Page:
|Publication number||US4968367 A|
|Application number||US 07/239,989|
|Publication date||Nov 6, 1990|
|Filing date||Sep 2, 1988|
|Priority date||Sep 8, 1987|
|Also published as||EP0307044A1|
|Publication number||07239989, 239989, US 4968367 A, US 4968367A, US-A-4968367, US4968367 A, US4968367A|
|Inventors||Johannes P. L. M. Diderich, Albert G. G. H. Mey|
|Original Assignee||Stamicarbon B.V.|
|Export Citation||BiBTeX, EndNote, RefMan|
|Patent Citations (15), Non-Patent Citations (2), Referenced by (9), Classifications (7), Legal Events (4)|
|External Links: USPTO, USPTO Assignment, Espacenet|
The invention relates to a process for producing a formed article substantially consisting of tubular elements by placing these elements close together and connecting them with each other, and to a formed article that can be obtained according to this process.
A formed article substantially consisting of tubular elements, also called a honeycomb, is described in, for instance, U.S. Pat. No. 4,606,960. In U.S. Pat. No. 4,606,960 a process is described comprising the positioning of tubes of circular cross-section in a hexagonal stack, upon which the tubes are heated to beyond the softening temperature and are so pressed against each other under high pressure or under vacuum that a honeycomb structure is obtained.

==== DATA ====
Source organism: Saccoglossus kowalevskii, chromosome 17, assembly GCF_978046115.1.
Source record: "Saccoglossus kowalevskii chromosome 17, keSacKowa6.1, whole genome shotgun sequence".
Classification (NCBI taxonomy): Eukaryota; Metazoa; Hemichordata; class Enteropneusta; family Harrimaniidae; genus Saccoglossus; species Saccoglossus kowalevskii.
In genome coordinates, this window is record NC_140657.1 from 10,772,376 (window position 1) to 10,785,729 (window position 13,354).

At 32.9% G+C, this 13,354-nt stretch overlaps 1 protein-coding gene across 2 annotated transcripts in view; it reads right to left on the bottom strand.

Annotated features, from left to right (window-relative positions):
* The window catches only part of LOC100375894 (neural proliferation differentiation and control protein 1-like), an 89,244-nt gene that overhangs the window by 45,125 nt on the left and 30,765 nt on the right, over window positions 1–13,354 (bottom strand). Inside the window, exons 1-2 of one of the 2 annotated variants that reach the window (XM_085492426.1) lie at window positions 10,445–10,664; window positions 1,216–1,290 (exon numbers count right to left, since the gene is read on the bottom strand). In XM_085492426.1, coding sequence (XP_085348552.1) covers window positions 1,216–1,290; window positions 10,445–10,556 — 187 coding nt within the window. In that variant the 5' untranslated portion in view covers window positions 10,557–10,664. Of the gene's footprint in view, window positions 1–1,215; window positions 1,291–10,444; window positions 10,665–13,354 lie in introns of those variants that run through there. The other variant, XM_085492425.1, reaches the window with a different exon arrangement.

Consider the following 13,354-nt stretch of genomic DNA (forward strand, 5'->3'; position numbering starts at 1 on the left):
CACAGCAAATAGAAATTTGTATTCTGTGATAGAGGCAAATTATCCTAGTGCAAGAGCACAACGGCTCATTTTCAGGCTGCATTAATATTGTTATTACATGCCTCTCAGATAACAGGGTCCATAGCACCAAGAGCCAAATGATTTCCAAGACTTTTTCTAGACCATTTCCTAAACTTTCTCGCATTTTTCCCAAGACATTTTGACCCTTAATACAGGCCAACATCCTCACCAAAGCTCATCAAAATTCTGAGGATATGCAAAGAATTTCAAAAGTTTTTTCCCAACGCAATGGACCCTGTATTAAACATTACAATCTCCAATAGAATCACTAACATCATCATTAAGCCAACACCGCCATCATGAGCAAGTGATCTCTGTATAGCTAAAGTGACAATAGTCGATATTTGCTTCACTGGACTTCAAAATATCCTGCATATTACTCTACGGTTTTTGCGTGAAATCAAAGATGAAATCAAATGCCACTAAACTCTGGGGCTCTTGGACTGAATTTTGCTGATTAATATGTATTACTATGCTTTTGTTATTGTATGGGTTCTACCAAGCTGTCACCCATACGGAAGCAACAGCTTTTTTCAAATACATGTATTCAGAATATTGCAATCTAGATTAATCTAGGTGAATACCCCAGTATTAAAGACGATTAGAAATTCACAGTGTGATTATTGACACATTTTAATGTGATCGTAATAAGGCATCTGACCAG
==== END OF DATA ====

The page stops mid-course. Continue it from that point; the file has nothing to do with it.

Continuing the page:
The process to come to such a formed article is rather laborious.
Further, according to the process of U.S. Pat. No. 4,606,960, only flat panels are produced.
Many honeycomb structures are applied in the form of double-curved parts like wing parts of aircraft. The current process of producing these parts is `machining`, so milling out or cutting out the desired shape from a big block, so that about 50% of the original weight is waste, which leads to a definite problem.
Honeycomb structures in curved, but also in flat articles must often be strengthened at specific places in order to be able, for instance, to receive screws. Currently fillers are used for this purpose, which are applied after making the honeycomb, but before making the sandwich structure. This involves an extra processing step.
For the above-mentioned disadvantages the invention provides a solution.
This is achieved according to the invention in that the process for producing a formed article substantially consisting of tubular elements by placing these elements close together and connecting them with each other is characterized by placing together elements having, between them, different properties.
The tubular elements preferably consist of multiangular tubes, particularly of hexagonal tubes.